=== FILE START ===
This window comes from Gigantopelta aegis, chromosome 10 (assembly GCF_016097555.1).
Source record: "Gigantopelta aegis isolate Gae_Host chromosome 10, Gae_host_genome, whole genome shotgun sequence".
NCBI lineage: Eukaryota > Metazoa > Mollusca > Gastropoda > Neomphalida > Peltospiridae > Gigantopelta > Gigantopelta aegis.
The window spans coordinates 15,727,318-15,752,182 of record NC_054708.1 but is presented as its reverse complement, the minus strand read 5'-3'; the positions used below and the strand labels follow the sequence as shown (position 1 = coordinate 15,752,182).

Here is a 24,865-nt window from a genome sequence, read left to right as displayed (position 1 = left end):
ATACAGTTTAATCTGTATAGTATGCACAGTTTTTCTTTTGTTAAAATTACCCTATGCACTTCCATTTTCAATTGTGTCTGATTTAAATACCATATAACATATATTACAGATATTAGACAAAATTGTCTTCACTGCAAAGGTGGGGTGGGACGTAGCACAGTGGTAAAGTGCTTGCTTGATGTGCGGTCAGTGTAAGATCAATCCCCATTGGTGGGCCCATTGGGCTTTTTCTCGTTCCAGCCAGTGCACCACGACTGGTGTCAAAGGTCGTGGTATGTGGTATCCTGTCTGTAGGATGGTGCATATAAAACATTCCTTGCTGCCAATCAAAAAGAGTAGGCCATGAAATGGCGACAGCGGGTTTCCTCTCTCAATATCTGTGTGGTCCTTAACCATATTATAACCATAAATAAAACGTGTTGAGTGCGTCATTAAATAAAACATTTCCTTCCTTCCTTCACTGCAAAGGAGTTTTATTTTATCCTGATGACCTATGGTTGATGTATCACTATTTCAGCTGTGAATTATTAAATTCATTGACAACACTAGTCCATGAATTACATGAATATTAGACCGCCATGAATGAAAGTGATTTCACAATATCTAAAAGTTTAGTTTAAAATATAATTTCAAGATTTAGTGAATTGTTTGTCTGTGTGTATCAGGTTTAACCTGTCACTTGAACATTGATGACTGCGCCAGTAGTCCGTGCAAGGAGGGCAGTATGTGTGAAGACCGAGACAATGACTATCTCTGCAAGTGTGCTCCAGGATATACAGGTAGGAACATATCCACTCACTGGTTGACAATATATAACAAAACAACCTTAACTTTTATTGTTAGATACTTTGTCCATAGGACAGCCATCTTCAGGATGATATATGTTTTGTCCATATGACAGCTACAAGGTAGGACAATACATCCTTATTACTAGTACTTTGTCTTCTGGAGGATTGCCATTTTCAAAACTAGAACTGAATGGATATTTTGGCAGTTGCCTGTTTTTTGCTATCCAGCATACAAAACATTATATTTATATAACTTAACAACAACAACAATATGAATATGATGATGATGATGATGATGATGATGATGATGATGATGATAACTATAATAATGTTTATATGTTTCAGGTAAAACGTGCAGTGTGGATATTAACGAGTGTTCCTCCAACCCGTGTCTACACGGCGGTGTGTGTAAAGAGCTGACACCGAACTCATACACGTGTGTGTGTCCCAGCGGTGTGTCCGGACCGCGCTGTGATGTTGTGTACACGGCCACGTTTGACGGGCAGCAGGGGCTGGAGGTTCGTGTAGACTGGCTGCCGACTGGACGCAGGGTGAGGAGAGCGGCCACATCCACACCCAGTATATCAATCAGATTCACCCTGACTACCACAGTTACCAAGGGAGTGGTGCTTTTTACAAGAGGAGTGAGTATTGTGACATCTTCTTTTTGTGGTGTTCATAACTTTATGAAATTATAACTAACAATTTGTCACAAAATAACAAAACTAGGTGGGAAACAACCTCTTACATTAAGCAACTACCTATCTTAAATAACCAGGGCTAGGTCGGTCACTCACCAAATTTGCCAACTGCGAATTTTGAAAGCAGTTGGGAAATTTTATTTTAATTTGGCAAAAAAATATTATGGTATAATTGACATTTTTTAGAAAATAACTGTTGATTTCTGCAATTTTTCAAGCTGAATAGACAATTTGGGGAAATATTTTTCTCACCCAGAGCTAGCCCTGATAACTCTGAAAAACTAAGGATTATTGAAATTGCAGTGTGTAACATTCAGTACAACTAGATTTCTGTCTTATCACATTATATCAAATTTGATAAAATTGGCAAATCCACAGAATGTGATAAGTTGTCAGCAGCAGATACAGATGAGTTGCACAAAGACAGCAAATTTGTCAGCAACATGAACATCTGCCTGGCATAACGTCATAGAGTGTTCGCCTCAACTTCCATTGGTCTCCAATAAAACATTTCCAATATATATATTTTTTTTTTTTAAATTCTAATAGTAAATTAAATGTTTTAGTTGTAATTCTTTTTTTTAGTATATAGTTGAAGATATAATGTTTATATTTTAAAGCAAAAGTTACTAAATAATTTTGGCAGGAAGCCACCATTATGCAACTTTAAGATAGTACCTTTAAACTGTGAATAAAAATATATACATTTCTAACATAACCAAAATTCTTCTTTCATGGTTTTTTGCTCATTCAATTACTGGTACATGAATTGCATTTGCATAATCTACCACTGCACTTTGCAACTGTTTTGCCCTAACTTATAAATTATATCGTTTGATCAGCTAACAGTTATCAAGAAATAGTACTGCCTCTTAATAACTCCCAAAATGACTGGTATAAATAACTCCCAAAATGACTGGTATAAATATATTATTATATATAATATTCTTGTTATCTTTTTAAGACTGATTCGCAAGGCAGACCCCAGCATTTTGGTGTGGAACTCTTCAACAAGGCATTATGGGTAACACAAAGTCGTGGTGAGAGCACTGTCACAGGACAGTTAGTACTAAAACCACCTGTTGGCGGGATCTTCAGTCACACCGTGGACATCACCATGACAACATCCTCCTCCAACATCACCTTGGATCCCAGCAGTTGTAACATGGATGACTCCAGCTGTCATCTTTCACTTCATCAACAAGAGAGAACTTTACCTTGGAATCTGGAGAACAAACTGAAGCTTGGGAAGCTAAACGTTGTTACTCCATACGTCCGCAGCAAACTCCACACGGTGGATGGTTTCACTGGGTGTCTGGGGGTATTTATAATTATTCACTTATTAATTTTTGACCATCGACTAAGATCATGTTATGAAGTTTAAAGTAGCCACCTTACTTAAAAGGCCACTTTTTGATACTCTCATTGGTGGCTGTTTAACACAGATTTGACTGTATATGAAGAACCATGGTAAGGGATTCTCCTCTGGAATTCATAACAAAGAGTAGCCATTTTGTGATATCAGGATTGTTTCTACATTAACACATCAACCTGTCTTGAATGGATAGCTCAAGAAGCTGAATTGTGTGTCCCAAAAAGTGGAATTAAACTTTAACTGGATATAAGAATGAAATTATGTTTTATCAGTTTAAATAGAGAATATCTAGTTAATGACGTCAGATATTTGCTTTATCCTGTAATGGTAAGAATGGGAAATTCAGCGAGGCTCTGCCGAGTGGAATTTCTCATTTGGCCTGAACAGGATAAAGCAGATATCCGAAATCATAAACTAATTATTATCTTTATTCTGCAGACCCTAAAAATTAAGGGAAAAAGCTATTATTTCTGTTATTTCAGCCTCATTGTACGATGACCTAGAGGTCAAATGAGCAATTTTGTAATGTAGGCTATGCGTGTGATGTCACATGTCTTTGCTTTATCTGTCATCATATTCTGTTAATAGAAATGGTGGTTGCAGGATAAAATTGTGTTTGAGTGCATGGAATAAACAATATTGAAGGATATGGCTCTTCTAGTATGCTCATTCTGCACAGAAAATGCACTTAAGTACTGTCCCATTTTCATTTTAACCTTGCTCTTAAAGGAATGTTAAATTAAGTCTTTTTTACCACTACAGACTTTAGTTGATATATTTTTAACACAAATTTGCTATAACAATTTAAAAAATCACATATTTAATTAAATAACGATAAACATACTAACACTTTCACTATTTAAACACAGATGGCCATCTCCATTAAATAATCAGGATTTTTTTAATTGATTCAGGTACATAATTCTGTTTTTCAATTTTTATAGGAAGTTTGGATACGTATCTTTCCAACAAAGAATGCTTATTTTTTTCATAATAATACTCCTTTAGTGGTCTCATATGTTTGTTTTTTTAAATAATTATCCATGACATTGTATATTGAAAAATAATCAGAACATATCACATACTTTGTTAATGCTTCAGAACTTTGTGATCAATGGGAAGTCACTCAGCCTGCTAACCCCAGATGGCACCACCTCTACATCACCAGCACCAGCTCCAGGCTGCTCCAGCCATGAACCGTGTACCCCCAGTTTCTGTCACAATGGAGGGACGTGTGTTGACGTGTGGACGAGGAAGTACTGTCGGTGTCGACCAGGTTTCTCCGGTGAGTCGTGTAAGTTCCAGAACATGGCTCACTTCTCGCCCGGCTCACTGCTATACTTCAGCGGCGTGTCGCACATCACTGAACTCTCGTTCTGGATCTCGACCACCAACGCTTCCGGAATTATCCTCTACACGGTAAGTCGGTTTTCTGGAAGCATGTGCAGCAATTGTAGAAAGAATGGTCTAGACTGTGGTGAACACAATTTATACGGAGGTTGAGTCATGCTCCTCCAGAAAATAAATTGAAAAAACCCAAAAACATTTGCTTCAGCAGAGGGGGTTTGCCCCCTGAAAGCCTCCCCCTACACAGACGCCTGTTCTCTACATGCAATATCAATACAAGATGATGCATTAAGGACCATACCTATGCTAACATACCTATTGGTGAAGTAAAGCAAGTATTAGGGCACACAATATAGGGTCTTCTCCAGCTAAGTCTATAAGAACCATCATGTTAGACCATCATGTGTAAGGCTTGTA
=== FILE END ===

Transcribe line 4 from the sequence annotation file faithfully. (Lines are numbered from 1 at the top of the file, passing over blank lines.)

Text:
The window spans coordinates 15,727,318-15,752,182 of record NC_054708.1 but is presented as its reverse complement, the minus strand read 5'-3'; the positions used below and the strand labels follow the sequence as shown (position 1 = coordinate 15,752,182).